Ai Editorial: Biggest question in risk management in payments - are shoppers happy?

First Published on 19th November, 2018

Ai Editorial: Data breaches/ stolen financial information, fraudulent transactions, account takeover (ATO)…merchants have to be at the top of their game to combat commerce-related fraud and at the same time ensure their buyers remain happy with their shopping experience, writes Ai’s Ritesh Gupta   


The situation is trickier than ever. Validating a payment could be about running through a gamut of data points and returning with a decision in fraction of a second to optimize a risk strategy.

Payment and fraud executives have to be crafty enough to ensure that genuine customers aren’t denied an opportunity to complete a transaction or even face hiccups with added friction. At the same time, merchants can’t afford to be a victim of fraud owing to weak authentication or fraud prevention mechanism. A specialist like Braintree underlines that simplicity is synonymous with seamlessness. So the checkout process needs to be fluent, but the experience equation isn’t complete without identifying “real” buyers and cutting down on fraudulent transactions.   

Balancing act

So what does balance denote? It’s about being proficient in validating a buyer and such verification shouldn’t interrupt the manner in which they interact and transact with a business.

Merchants need to look at new regulations, what sort of action is required and its impact on the user experience, and also the flexibility of consumes when it comes to additional measures that are being taken for authentication.

In this context, Visa in the recent past initiated new offerings.

For instance, Visa chose to help merchants in following the new European requirements for Strong Customer Authentication (SCA) that come into force in September next year. One way to differentiate between transactions is the risk associated with them. Visa is helping various stakeholders, including merchants, in spotting transactions in real-time that are at low risk and working out a quick checkout for such transactions. Visa asserts that the team ensures a buy is evaluated on a variety of factors such as location, merchant type, previous purchases, transaction size etc. If on one hand, it is closely looking at adding convenient options for any additional step that prolongs the check-out process, on the other, Visa is also capitalizing on the evolution of the consumer technology to simplify authentication. One such move is enabling banks to count on biometric authentication into their respective apps so that users can avail their connected device and use their fingerprint, their voice their face to finish a transaction. The industry is also weighing ongoing improvements, for instance, EMV 3-D Secure Specifications, for a real-time, secure, information-sharing pipeline to authenticate buyers without adding any friction in the buying process.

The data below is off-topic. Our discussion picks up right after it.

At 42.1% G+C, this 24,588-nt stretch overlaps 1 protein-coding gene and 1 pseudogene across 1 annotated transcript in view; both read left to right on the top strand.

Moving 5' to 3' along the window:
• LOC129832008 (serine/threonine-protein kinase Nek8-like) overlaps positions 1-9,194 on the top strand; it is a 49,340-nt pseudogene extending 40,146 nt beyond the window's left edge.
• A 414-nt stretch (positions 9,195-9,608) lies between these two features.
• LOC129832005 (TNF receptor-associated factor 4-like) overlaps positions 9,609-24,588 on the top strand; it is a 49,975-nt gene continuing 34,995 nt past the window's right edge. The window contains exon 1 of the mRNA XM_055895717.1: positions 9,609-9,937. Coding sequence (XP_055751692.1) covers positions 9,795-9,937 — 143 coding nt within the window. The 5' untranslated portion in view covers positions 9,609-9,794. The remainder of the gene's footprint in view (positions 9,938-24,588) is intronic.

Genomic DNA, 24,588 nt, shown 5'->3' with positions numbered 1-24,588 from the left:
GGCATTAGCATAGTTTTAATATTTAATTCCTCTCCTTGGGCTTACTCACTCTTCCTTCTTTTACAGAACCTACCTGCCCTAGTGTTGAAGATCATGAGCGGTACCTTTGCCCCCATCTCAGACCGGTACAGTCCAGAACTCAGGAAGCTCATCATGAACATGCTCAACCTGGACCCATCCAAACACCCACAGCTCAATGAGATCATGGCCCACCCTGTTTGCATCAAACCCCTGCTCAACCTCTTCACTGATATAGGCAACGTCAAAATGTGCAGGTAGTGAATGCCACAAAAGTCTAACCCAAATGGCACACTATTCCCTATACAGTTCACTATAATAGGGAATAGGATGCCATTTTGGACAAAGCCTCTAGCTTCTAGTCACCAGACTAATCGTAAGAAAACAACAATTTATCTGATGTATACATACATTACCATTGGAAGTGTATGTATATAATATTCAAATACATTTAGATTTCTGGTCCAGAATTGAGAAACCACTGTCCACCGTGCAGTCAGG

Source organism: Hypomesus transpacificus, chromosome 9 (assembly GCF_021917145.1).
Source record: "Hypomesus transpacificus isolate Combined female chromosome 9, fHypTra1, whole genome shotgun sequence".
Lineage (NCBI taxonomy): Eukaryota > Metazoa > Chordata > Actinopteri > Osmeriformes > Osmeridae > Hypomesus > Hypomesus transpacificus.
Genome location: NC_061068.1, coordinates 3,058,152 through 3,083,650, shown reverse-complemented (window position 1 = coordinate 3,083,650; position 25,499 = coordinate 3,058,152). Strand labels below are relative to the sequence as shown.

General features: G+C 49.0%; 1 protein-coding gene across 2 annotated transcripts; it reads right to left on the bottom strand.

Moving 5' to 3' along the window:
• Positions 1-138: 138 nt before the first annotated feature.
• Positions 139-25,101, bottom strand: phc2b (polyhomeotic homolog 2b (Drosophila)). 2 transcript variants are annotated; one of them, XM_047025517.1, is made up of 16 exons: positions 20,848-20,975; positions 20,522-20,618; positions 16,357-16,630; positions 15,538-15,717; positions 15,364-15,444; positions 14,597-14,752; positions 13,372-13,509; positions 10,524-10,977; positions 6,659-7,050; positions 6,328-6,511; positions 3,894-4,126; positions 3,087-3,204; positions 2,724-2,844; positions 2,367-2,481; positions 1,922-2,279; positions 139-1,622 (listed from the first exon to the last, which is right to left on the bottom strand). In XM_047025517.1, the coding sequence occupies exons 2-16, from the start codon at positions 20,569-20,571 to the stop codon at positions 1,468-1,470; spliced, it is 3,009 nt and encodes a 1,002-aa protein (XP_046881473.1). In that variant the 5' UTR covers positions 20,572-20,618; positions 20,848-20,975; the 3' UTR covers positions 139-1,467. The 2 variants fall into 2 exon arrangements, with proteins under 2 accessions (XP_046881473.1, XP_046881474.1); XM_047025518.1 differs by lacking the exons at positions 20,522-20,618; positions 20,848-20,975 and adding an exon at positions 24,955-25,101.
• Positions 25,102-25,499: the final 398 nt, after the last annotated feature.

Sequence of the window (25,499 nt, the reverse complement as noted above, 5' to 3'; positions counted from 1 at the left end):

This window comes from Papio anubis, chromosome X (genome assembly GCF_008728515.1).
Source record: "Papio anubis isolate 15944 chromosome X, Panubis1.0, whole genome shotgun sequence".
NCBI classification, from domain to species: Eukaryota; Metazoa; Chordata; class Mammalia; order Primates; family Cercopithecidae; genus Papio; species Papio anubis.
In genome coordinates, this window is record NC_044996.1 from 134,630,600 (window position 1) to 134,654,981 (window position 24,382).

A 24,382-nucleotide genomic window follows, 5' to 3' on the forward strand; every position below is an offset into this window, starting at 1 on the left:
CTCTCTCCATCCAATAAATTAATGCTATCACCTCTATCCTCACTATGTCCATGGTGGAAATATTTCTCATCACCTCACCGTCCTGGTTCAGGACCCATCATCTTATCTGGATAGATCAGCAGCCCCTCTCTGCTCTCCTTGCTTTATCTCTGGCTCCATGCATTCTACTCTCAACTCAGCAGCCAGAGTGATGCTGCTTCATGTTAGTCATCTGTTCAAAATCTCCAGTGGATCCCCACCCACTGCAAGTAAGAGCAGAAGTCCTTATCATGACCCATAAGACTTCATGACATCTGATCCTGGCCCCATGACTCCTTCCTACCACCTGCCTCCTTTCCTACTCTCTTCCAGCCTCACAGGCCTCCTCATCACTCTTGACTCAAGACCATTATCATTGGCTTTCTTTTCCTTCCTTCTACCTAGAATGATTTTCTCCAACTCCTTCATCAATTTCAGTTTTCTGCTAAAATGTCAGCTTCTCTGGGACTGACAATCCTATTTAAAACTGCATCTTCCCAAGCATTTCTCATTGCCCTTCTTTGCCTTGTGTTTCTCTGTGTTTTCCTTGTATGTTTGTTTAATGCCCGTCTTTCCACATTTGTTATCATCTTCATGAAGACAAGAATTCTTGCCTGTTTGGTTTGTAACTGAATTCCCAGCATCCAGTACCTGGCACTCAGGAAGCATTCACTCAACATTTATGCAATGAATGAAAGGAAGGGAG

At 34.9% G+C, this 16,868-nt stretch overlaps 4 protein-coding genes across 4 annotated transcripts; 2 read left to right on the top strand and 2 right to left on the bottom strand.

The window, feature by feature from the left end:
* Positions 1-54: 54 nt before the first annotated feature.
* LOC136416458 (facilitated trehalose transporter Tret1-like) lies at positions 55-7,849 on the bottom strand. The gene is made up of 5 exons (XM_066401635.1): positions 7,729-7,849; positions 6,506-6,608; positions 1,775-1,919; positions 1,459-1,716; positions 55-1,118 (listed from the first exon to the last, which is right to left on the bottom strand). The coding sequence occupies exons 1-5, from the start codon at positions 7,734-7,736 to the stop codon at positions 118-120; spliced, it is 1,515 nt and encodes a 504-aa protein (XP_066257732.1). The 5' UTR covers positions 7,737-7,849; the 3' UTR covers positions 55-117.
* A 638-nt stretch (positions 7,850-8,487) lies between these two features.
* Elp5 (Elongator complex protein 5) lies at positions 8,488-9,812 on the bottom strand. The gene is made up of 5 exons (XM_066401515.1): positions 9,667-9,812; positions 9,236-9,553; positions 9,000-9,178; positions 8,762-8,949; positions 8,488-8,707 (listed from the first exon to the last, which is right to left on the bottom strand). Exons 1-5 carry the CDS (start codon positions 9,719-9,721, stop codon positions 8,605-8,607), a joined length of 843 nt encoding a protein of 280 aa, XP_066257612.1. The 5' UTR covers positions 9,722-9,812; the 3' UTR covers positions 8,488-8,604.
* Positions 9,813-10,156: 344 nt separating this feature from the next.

Other than tools, global merchants like airlines, also need to dig deeper and understand the peculiarities of each market before taking steps to streamline the buying process.

In its 2018 Global Fraud and Identity Report, Experian shared critical findings (based on 11 countries surveyed):

·          Consumer tolerance for friction for the sake of security varies with reference to various nations.

·          This is a dynamic place and merchants need to be vigilant of the changing scenario. Considering the variance in tolerance for friction, one solution is hard to finalize. Also, since it is “a moving target”, companies need to adjust especially if buyers’ tolerance for friction could lessen over time.

Being smarter 

Merchants need to understand the limitations of existing measures, and also leverage the prowess of data-driven, artificial-intelligence powered offerings for combatting fraud. Rules-based systems are in general reactive and probabilistic solutions, which is why they are unable to prevent fraud before it happens. Rather than using a blanket rule that forces every user to login with 2FA, real-time surveillance can be used to assess logins in the background, and only logins with borderline risks expected to go through 2FA.

Merchants should still develop their own fraud tools that are able to tap on their own sources of data for greater efficiency and more accurate detection of fraud. Real-time machine learning can help against blanket blacklists and whitelists by focusing on the customer’s behaviour instead. It works with real-time live data collected on the merchant’s website, where the system trains itself with each incoming transactions to identify fraud patterns instead.


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